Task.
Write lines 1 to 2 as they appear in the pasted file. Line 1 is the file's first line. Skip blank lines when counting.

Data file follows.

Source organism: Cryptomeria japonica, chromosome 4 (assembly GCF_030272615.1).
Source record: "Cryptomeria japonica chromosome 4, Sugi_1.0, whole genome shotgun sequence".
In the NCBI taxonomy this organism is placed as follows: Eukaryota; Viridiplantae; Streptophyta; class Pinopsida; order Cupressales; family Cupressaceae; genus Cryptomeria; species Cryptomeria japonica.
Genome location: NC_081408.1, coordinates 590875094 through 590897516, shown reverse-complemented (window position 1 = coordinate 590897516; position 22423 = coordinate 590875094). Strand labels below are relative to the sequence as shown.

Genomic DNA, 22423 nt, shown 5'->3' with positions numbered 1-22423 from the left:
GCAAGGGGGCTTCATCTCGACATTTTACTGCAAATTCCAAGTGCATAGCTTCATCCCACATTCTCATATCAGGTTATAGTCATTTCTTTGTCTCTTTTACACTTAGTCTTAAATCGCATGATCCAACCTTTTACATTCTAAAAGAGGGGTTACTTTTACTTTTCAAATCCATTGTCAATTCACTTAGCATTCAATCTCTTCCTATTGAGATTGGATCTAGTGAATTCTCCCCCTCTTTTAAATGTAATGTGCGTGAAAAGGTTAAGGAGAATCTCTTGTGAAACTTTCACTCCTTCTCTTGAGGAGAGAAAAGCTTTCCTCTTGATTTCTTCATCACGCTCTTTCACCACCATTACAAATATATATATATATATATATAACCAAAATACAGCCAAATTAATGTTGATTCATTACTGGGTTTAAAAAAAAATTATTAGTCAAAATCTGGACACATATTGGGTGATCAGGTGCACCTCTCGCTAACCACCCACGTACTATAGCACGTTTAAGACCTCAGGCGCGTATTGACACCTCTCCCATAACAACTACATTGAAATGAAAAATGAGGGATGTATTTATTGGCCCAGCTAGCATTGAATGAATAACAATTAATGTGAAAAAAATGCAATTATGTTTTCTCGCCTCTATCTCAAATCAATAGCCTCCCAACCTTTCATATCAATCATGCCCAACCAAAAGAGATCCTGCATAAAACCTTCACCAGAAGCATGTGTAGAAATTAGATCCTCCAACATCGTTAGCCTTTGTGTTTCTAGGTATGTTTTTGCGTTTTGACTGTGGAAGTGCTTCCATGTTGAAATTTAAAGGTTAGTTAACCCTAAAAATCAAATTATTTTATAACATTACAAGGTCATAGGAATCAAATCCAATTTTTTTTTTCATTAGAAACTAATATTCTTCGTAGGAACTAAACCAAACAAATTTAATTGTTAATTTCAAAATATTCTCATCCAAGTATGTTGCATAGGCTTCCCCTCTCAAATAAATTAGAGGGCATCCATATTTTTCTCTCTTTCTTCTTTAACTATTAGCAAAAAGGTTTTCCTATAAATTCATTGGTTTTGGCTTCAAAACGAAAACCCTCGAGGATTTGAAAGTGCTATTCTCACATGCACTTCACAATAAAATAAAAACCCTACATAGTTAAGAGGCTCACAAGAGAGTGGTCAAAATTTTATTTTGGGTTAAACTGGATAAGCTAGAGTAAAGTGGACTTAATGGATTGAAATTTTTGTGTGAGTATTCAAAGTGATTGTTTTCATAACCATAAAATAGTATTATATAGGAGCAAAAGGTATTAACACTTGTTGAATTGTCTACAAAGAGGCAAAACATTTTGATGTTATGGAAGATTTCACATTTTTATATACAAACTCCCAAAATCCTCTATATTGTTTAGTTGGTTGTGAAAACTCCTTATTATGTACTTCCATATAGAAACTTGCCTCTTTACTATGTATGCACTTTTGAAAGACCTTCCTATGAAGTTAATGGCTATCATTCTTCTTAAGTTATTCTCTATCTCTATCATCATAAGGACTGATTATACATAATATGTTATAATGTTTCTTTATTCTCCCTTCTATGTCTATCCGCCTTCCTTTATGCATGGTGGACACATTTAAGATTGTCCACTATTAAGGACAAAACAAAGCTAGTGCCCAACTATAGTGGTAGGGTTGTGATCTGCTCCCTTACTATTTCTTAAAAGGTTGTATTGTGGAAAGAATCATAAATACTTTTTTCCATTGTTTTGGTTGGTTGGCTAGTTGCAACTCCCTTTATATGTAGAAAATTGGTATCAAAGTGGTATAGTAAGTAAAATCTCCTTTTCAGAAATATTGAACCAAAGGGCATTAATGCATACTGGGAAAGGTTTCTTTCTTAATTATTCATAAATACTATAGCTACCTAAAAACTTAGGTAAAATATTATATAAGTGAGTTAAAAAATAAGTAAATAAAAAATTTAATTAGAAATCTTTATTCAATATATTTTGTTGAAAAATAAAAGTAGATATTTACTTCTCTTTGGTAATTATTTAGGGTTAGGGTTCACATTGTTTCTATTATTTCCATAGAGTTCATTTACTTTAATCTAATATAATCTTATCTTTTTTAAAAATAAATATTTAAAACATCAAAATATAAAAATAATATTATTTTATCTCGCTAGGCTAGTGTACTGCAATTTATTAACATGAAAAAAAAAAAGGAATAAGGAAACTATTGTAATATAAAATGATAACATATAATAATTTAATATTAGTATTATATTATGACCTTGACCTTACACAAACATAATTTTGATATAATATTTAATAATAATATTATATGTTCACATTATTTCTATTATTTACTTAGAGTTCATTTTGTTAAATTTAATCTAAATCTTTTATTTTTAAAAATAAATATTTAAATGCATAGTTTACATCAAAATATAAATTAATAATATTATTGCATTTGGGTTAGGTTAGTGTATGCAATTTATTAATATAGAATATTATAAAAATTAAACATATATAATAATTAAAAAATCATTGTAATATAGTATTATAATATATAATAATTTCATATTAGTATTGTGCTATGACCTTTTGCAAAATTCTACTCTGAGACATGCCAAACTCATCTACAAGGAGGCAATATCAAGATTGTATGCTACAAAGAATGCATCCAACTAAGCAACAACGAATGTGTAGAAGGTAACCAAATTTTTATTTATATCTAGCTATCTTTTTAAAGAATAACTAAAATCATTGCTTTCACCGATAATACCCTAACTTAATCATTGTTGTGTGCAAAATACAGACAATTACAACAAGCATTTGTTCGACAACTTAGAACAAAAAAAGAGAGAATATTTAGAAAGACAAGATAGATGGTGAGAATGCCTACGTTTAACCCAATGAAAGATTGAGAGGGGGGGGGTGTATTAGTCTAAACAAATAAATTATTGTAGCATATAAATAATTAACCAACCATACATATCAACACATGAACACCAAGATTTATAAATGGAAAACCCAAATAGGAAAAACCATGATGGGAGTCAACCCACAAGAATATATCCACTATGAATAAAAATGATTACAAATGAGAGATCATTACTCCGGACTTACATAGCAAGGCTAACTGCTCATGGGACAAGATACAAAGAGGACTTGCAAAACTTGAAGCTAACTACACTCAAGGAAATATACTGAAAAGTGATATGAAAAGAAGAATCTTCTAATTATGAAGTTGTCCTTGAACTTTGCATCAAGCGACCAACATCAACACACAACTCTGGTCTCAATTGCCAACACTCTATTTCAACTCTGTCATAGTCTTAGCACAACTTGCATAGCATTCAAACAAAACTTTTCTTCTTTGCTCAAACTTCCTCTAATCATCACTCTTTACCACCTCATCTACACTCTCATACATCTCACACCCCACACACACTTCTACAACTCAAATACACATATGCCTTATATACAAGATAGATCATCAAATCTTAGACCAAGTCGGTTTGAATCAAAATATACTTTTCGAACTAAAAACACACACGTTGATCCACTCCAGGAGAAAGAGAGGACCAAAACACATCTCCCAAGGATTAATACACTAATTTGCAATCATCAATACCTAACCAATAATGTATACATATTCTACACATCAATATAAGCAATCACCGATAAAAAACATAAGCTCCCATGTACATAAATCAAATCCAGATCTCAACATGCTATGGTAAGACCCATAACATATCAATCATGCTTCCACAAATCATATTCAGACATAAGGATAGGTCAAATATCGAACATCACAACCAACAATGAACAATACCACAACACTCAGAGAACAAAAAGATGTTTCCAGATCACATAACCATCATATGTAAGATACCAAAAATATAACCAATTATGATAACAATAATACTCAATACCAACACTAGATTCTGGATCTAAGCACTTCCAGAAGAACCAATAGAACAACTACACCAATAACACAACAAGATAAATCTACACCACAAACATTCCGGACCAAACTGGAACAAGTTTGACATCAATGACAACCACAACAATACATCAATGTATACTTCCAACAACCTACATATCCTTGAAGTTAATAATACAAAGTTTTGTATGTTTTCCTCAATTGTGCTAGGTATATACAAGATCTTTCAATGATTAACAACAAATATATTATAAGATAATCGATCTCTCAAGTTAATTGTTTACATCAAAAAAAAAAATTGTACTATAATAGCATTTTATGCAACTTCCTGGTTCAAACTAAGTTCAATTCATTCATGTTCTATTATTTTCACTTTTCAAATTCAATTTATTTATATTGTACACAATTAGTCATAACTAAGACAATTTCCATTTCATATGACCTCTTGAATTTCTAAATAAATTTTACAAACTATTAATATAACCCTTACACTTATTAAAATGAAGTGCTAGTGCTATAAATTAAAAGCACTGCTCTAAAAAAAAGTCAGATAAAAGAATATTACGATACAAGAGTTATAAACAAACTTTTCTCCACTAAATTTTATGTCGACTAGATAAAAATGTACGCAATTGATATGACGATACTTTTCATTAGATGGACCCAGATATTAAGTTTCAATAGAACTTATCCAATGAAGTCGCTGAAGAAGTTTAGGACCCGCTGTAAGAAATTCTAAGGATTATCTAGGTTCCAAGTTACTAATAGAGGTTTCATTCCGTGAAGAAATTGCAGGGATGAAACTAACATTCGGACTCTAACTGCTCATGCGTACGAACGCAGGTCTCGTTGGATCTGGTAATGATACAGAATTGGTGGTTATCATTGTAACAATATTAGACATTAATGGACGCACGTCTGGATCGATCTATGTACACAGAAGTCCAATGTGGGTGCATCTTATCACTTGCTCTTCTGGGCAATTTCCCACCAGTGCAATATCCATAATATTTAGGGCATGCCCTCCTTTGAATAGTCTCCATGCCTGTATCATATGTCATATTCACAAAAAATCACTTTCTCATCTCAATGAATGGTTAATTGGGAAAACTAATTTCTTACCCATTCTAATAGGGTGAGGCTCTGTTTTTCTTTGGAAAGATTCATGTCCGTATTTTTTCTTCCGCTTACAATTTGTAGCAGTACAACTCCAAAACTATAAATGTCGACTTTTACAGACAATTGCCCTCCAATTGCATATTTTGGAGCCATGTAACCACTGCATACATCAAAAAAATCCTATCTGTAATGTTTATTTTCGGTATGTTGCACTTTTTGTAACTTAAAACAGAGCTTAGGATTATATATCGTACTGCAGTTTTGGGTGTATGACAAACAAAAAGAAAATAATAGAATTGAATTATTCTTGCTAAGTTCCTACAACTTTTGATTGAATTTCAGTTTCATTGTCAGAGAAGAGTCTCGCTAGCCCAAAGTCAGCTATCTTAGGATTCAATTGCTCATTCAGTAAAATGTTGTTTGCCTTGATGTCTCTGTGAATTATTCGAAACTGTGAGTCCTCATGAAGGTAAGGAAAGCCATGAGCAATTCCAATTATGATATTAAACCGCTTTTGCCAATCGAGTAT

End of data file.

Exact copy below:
Source organism: Cryptomeria japonica, chromosome 4 (assembly GCF_030272615.1).
Source record: "Cryptomeria japonica chromosome 4, Sugi_1.0, whole genome shotgun sequence".